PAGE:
I also feel the need to point out that this thing apparently flew into outer space, and the Nighthawk is incapable of doing that for rather obvious reasons. Unless this was a secretive aircraft that could reach escape velocity, this theory generally falls flat on its face. Though, hey, I’d never rule out there being some really advanced technology that can allow for a stealth fighter to play in space; I like to imagine that we as a species are a lot more advanced than we really know. But I digress; let’s move on since this theory’s gone on for far longer than I believe it needed to.

5. Kimi Räikkönen

The legendary Finnish Formula One driver was clearly behind this; after a rather rough run at the NASCAR race at Circuit of the Americas, he took up flying UFOs. Truly, this man is a multi-talented individual. Also, his interviews are the absolute best, and I recommend everyone watch them.

My Take

To me, this sounds like a good old-fashioned UFO sighting,  an alien spacecraft, perhaps checking out Earth because, hey, curiosity is something that extends to all manners of life, sapient or not. I doubt there's much to it than that; they were likely curious aliens who wanted to observe life on Earth.

Now, of course, I will admit that it’s possible this was a hoax; I maintain that with any UFO sighting I come across. While I’m a staunch believer in alien life, it’s important to always understand that people can make up stuff for clout and attention. Do I believe Sofia made it up? No, but I don’t know her, so I won’t blindly trust her as a result. But I believe the most likely answer here is that it was an alien ship rather than, say, a case of misidentification or a secret military aircraft.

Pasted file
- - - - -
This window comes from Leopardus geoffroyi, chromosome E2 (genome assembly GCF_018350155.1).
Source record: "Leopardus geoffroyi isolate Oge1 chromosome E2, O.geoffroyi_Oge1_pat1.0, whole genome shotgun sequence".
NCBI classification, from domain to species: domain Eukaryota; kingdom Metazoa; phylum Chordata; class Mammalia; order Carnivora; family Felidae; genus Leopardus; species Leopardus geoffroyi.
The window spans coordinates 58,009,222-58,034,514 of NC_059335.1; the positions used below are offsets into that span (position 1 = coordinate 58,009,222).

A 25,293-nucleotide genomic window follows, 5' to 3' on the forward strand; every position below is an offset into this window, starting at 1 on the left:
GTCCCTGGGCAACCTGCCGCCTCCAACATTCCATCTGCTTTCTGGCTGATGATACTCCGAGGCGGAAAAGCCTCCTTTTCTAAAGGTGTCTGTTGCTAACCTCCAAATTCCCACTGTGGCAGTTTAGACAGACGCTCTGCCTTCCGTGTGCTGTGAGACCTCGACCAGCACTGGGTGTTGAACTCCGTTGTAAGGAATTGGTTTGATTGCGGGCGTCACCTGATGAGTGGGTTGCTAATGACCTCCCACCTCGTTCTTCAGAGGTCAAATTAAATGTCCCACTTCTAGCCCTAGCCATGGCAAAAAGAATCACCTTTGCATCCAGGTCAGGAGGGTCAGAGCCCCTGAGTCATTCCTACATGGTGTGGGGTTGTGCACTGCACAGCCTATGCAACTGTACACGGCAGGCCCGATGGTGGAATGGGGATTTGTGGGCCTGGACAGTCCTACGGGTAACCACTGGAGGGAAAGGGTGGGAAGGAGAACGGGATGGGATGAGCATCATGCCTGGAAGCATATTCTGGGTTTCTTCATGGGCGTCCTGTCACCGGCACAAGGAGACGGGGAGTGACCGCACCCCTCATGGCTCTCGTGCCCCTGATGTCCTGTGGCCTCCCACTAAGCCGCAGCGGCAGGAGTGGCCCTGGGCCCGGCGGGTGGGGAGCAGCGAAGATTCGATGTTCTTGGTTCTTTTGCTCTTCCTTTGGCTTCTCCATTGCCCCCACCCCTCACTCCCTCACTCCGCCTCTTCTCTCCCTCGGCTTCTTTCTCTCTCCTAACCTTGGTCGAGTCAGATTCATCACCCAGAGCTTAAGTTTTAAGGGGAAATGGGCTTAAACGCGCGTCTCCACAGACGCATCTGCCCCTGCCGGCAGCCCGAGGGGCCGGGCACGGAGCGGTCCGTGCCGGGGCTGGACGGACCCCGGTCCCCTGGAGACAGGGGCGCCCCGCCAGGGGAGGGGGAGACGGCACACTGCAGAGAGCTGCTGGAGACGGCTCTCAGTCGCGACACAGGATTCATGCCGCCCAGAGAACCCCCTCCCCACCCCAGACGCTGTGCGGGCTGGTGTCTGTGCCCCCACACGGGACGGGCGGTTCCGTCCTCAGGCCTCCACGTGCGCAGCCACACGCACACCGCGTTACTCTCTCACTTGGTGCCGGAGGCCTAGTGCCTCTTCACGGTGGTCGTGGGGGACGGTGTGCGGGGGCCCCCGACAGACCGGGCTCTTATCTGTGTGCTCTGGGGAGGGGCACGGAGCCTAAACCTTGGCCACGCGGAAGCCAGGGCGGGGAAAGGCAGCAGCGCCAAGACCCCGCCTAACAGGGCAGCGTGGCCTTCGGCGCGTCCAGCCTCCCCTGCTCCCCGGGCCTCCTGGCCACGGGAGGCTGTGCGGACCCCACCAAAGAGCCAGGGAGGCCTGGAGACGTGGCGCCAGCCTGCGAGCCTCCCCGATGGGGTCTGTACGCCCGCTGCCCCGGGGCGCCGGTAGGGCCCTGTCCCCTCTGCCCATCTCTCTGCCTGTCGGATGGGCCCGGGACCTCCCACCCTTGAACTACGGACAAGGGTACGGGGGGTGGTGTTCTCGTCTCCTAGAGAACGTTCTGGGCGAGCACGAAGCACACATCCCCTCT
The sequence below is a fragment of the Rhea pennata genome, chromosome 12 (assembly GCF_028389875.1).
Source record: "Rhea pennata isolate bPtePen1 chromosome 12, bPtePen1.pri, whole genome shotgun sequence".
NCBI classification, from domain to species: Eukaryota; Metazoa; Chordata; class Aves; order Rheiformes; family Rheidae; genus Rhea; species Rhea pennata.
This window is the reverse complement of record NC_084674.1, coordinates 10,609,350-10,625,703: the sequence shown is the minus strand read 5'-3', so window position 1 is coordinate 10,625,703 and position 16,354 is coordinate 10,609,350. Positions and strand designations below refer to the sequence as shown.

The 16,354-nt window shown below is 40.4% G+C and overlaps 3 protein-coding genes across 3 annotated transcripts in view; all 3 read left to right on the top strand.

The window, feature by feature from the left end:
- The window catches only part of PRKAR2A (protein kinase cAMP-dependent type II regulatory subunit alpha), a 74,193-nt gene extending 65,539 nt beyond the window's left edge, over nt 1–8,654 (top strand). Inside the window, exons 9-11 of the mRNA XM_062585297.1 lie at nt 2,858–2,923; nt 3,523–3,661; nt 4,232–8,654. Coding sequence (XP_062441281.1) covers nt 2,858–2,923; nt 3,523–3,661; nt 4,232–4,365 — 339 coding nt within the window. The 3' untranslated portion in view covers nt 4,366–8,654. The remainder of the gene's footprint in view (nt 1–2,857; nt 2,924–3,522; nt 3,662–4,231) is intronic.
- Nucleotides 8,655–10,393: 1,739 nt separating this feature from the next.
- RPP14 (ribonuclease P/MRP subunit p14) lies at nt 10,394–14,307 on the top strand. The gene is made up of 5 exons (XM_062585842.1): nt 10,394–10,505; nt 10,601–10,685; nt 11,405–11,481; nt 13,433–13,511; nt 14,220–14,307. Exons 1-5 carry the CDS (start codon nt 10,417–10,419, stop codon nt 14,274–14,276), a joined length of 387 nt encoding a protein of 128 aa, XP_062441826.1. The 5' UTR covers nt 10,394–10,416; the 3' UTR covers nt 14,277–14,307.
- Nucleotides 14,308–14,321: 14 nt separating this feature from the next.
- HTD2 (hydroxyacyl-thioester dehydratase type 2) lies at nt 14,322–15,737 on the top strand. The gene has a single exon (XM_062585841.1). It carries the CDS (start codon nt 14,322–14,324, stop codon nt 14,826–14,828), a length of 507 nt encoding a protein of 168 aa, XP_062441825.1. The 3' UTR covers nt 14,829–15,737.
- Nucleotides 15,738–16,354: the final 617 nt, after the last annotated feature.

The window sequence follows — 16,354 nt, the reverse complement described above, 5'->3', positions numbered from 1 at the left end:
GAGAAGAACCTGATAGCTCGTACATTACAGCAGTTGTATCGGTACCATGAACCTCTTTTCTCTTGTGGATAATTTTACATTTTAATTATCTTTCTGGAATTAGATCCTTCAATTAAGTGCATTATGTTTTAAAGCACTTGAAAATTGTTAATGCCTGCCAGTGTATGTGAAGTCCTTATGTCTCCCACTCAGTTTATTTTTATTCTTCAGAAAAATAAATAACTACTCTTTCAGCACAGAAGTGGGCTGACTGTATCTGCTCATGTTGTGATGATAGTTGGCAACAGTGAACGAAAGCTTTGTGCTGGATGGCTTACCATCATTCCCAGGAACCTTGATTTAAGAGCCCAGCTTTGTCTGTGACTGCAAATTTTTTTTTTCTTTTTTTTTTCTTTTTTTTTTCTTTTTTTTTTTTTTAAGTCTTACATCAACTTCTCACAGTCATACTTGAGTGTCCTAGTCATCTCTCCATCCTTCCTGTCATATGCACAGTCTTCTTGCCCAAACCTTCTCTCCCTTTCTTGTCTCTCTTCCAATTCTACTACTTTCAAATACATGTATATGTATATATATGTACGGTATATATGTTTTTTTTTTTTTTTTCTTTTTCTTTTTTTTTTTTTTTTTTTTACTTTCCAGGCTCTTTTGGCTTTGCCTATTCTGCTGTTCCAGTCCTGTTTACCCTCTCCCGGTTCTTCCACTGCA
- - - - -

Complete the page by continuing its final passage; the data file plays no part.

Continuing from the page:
Nevertheless, I think that this was likely a genuine sighting of an alien spacecraft. It sounds like one, it reads like one, and it never entered the realm of reading like a satire of a UFO sighting (if that makes sense). I also think the UFO’s actions mirror that of your typical alien ship; it flew around bizarrely before taking off and going back to who-knows-where. Maybe they got an emergency call to visit the extraterrestrial UN because some planet did something unethical, like using styrofoam cups instead of the more ecologically friendly star-plasma ones.

Or, hey, maybe this was stealth advertising for McLaren; it wouldn’t be the oddest advertising campaign I’ve ever seen. Does anyone remember the K-fee screamer commercials that became a big thing in the early days of YouTube? The most popular was the car driving in that scenic countryside; it goes behind a bush, and then a zombie appears and is all like, “Ahh!” Then, it cuts to the product: some German coffee company. Man, I should work in advertising. I could think of some wild ad campaigns.


And so, this write-up comes to an end. Today was quite interesting as we had one story that was a hoax through and through, while this one was the polar opposite (in my eyes, anyway). It’s like two complete opposites that were attracted to each other, only it was by pure coincidence that these two cases were posted on the same day (since I wrote everything out of order and basically threw dates at a metaphorical calendar to see when I’d post stuff).

With that, though, I would love to know if you believe that this was really an alien spacecraft that was observing us Earthlings, a case of misidentification, or just a flat-out hoax. Go ahead and leave a comment since it’s not like you can send a carrier pigeon to me with your thoughts on the case. Alternatively, you can not leave a comment and read yet another one of my write-ups; they’re also worth checking out (or so say my friends; I like to refrain from praising myself). Anyway, with that, I bid you all adieu; stay happy, stay healthy, and thank you for reading!